REVIEW – Mario Party: The Top 100

You would think that after 15 games, Mario and co. would be completely partied out. Apparently not, as this time the Mushroom Kingdom is holding a special party bash to celebrate the most integral part of any Mario Party game… the mini-games! Take a stroll down nostalgia lane with 100 mini-games from the past ten years (yes, Mario Party turns ten this year in Japan) in Mario Party: The Top 100!

Is Mario Party: The Top 100 the ultimate celebration, or is it worse than that one party I hosted when nobody turned up? Find out in our review after the break… and after I’ve finished crying!

Mario Party: The Top 100
Nintendo 3DS Family Systems
Developed by Nd Cube
Published by Nintendo
Released: 22nd December 2017
Screenshots courtesy of Nintendo

Let me start by saying that I absolutely love the Mario Party games, and have fond childhood memories of them. In fact, the only Mario Party game I lack at the moment is Mario Party 3… one day I’ll behold your beauty and frantic multiplayer fights!

The idea that Nintendo were making a game where it’s concept was to include the best Mario Party mini-games had me really excited. It reminded me of the times family friends would visit for New Years, and while the adults would become incapacitated with wine downstairs, the me and my friends would play 50 turns of Mario Party in my bedroom on a small 15 inch CRT TV. But enough with the sentimental phooey, let’s get on with the review!

The main focus of The Top 100 are the mini-games. Each of the 100 mini-games from previous games have been remade specifically for the 3DS with updated visuals, and even remixes of old music. Some of these improvements definitely improve the gameplay. For example, in Mario Party 2, the mini-game Dizzy Dancing has you controlling directional challenged players to collect the musical note in the middle. The first person to grab it wins. However, in The Top 100, whoever has collected the most randomly spawned notes is declared the winner, extending the enjoyability of the game. This is just one example of mini-game improvements.

One thing in particular that I love about the mini-games is the fact the most of the music still remains but has simply received a remix. Even when you have played a mini-game, the victory music from the relevant Mario Party game plays, which is another sweet little throwback.

You will initially start with 55 mini-games off the bat, if you want to unlock more, then you’ll need to visit Mini-game Island. This single-player mode is set-up similarly to the map in New Super Mario Bros, but instead of taking one stage at a time, you take it one mini-game at a time. Anyone remember mini-game island from the original Mario Party. This is quite a neat way to unlock new mini-games to play without having to earn lots of coins to purchase them, you can also unlock some items in the collection so you can brush up on your Mario Party history. Additionally, you can choose to play in Hard Mode once you’ve completed it. Other than that, it’s a fairly short mode which can be completed in a couple of hours, and then you will likely not go back to it.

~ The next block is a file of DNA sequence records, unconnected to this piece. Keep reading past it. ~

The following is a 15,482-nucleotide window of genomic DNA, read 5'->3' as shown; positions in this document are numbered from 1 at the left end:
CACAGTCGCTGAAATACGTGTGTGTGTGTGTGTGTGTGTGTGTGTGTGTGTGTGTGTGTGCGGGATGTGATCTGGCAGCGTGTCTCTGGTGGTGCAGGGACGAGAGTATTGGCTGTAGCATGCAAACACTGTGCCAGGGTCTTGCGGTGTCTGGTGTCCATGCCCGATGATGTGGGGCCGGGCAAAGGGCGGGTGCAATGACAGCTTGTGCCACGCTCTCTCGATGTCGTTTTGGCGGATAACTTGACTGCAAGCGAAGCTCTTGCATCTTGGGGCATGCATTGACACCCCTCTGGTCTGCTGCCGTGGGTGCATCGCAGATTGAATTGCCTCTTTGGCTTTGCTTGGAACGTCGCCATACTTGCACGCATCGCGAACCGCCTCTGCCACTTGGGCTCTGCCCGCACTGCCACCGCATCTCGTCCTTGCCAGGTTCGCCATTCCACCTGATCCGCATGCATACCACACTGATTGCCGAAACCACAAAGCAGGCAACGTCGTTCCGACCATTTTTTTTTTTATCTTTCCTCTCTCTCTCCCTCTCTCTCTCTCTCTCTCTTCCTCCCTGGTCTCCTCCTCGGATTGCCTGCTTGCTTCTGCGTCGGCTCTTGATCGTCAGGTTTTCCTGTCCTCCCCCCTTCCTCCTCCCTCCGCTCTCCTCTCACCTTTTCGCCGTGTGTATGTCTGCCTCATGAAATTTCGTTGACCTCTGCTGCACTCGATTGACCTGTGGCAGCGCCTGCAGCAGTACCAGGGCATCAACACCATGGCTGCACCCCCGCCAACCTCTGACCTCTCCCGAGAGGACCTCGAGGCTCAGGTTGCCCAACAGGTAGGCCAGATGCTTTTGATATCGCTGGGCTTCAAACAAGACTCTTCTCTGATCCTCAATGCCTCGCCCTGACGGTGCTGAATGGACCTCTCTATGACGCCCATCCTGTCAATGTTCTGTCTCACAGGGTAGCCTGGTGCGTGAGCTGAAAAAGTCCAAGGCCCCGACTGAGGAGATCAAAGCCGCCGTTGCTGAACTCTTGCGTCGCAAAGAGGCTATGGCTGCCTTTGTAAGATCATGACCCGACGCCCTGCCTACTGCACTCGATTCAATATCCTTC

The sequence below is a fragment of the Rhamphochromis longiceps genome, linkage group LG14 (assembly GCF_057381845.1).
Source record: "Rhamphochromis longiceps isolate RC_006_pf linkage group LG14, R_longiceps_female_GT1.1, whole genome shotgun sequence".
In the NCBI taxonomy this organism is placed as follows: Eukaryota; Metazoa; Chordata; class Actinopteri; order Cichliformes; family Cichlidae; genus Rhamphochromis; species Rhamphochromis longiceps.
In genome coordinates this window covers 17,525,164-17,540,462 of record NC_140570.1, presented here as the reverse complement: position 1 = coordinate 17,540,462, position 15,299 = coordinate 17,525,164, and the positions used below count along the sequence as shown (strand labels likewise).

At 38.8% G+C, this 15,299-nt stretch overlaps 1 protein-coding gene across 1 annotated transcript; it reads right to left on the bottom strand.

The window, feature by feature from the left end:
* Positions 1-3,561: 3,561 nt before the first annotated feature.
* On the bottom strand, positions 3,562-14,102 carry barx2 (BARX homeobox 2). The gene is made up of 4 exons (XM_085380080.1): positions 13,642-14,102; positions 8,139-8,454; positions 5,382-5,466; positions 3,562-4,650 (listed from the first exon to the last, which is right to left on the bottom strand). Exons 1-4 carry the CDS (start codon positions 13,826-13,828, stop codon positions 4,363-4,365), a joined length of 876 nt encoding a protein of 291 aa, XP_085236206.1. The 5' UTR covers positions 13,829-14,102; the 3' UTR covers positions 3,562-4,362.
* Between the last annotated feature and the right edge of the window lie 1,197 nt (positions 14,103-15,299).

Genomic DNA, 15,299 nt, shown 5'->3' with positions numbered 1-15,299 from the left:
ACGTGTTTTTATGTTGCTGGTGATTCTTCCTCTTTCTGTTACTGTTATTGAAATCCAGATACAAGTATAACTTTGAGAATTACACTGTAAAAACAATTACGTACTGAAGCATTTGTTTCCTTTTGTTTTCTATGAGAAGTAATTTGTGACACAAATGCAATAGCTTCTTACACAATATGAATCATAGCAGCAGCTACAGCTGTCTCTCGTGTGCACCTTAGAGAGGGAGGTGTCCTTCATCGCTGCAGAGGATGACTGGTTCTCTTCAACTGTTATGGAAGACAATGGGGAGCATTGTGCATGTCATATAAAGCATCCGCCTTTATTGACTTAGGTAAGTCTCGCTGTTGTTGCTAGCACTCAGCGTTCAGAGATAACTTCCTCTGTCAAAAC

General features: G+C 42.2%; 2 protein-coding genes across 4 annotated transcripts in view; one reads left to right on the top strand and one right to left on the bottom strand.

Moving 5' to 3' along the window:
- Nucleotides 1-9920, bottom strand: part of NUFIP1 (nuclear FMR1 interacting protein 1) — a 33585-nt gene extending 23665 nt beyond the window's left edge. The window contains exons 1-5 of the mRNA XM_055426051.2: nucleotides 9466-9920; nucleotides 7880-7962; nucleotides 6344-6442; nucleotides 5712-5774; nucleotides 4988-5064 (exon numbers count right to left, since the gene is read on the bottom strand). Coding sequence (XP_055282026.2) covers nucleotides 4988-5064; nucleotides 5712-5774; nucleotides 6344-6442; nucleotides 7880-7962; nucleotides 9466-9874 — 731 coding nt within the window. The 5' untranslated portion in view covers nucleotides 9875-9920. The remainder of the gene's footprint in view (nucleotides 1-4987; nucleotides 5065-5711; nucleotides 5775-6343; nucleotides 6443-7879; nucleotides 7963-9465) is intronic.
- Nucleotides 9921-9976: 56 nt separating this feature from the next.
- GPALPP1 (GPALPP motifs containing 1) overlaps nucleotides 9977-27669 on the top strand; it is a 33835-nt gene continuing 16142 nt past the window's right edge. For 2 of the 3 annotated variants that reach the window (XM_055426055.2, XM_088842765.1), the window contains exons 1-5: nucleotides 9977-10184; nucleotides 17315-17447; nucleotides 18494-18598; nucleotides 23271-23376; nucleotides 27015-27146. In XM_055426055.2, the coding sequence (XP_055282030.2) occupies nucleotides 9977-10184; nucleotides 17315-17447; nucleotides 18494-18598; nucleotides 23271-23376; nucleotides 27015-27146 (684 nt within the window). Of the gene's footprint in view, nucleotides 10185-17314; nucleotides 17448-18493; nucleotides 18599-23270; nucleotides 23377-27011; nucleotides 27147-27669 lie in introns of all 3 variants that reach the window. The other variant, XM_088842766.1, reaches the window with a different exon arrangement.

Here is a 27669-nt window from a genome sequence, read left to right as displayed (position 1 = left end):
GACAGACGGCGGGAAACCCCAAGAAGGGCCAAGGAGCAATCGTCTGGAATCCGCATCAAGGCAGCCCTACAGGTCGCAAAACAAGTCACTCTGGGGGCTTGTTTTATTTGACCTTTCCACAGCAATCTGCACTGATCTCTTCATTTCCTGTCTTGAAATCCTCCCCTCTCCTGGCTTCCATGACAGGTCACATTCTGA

Unfortunately this is where Mario Party: The Top 100 starts to really go downhill. Even though 100 mini-games has been the most amount of mini-games in any other Mario Party title, it still feels like there is an unfair balance in representation of each Mario Party game. An example of this is the fact that there are only six mini-games from Mario Party and four from Mario Party 10, yet there are 17 from Mario Party 5. Surely there could be a fairer balance, or at the very least up the amount of mini-games. I understand this may seem very demanding of me, but when the main focus is the mini-games, you would expect a fair representation from each game, wouldn’t you?

There is a board-game mode, Mini-game Match, very similar to Balloon Match in star Rush where you all move at the same time, unfortunately this feels very uninspired as there is only one map, the map is very small, and there is barely anything exciting happening. The other modes feel just as inspired.

Championship Battles basically pick mini-games from random, and pits all the players against each other. In Decathlon, similar concept but you are trying to get the best scores and there is a pre-set choice of mini-games which remains the same. That’s about all there is. Sure you can use wireless play to play with other friends, both those who have the game and those who do not through download play, but that still requires extra 3DS systems and you still have the same uninspired modes available. Maybe you’ll play a handful of mini-games, but you’ll eventually tire of it.

Overall, Mario Party: The Top 100 seems like a fantastic concept, but even all those little throwbacks aren’t enough to salvage this uninspired party. There is so much potential missed with this entry and surely Mario Party deserves better (especially at it’s current RRP). Maybe it’s better suited for younger players, who knows, but either way it is a bit of a disappointment… plus, where’s my Crazy Cutter and Hot Bob-Omb!

Maybe the game is worth your time if you just have to own every Mario Party or if you are looking for a little gift for younger gamers, I’m sure they will have a blast, but if you do not fall under that category, unfortunately I cannot fully recommend Mario Party: The Top 100. Try getting Mario Party 2 on the Wii and Wii U Virtual Console instead.

Mario Party: The Top 100 is out now for Nintendo 3DS Family Systems.

By | 2018-03-09T00:40:31+00:00 March 8th, 2018|3DS, Nintendo, Review|0 Comments

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